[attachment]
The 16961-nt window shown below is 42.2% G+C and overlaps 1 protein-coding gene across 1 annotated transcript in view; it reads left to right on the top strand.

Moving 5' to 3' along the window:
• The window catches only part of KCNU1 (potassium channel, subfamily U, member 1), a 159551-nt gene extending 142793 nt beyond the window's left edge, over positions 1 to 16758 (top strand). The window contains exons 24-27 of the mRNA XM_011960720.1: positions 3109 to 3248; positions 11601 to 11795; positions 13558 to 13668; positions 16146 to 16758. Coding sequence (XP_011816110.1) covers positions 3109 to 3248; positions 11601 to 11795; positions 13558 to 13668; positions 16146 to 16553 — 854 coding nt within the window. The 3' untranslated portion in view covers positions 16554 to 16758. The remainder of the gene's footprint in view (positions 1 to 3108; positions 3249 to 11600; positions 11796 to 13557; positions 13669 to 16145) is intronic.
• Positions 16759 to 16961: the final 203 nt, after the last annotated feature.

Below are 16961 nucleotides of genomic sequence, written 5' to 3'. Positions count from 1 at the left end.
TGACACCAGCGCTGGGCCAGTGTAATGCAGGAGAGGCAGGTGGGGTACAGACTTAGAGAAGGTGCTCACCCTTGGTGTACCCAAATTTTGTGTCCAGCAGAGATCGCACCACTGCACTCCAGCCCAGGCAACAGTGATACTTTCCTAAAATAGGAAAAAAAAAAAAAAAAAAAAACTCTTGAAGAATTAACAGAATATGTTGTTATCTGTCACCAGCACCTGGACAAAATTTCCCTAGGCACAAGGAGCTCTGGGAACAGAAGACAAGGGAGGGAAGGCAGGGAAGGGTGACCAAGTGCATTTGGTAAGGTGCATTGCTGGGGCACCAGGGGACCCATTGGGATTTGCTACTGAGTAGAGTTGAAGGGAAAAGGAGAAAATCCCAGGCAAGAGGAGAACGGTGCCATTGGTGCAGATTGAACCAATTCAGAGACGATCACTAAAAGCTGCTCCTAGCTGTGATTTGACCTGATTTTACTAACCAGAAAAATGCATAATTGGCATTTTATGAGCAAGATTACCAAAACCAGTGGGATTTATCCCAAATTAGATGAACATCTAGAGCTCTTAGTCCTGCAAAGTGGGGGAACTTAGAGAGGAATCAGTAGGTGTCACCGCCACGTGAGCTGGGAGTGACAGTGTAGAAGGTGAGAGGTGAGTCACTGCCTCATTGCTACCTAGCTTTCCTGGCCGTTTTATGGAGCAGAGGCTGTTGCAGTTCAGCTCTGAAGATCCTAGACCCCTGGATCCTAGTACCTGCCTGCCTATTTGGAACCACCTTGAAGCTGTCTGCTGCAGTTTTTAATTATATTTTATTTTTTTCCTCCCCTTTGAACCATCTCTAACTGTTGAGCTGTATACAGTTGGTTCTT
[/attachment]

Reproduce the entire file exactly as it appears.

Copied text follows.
The 16961-nt window shown below is 42.2% G+C and overlaps 1 protein-coding gene across 1 annotated transcript in view; it reads left to right on the top strand.

Moving 5' to 3' along the window:
• The window catches only part of KCNU1 (potassium channel, subfamily U, member 1), a 159551-nt gene extending 142793 nt beyond the window's left edge, over positions 1 to 16758 (top strand). The window contains exons 24-27 of the mRNA XM_011960720.1: positions 3109 to 3248; positions 11601 to 11795; positions 13558 to 13668; positions 16146 to 16758. Coding sequence (XP_011816110.1) covers positions 3109 to 3248; positions 11601 to 11795; positions 13558 to 13668; positions 16146 to 16553 — 854 coding nt within the window. The 3' untranslated portion in view covers positions 16554 to 16758. The remainder of the gene's footprint in view (positions 1 to 3108; positions 3249 to 11600; positions 11796 to 13557; positions 13669 to 16145) is intronic.
• Positions 16759 to 16961: the final 203 nt, after the last annotated feature.

Below are 16961 nucleotides of genomic sequence, written 5' to 3'. Positions count from 1 at the left end.
TGACACCAGCGCTGGGCCAGTGTAATGCAGGAGAGGCAGGTGGGGTACAGACTTAGAGAAGGTGCTCACCCTTGGTGTACCCAAATTTTGTGTCCAGCAGAGATCGCACCACTGCACTCCAGCCCAGGCAACAGTGATACTTTCCTAAAATAGGAAAAAAAAAAAAAAAAAAAAACTCTTGAAGAATTAACAGAATATGTTGTTATCTGTCACCAGCACCTGGACAAAATTTCCCTAGGCACAAGGAGCTCTGGGAACAGAAGACAAGGGAGGGAAGGCAGGGAAGGGTGACCAAGTGCATTTGGTAAGGTGCATTGCTGGGGCACCAGGGGACCCATTGGGATTTGCTACTGAGTAGAGTTGAAGGGAAAAGGAGAAAATCCCAGGCAAGAGGAGAACGGTGCCATTGGTGCAGATTGAACCAATTCAGAGACGATCACTAAAAGCTGCTCCTAGCTGTGATTTGACCTGATTTTACTAACCAGAAAAATGCATAATTGGCATTTTATGAGCAAGATTACCAAAACCAGTGGGATTTATCCCAAATTAGATGAACATCTAGAGCTCTTAGTCCTGCAAAGTGGGGGAACTTAGAGAGGAATCAGTAGGTGTCACCGCCACGTGAGCTGGGAGTGACAGTGTAGAAGGTGAGAGGTGAGTCACTGCCTCATTGCTACCTAGCTTTCCTGGCCGTTTTATGGAGCAGAGGCTGTTGCAGTTCAGCTCTGAAGATCCTAGACCCCTGGATCCTAGTACCTGCCTGCCTATTTGGAACCACCTTGAAGCTGTCTGCTGCAGTTTTTAATTATATTTTATTTTTTTCCTCCCCTTTGAACCATCTCTAACTGTTGAGCTGTATACAGTTGGTTCTT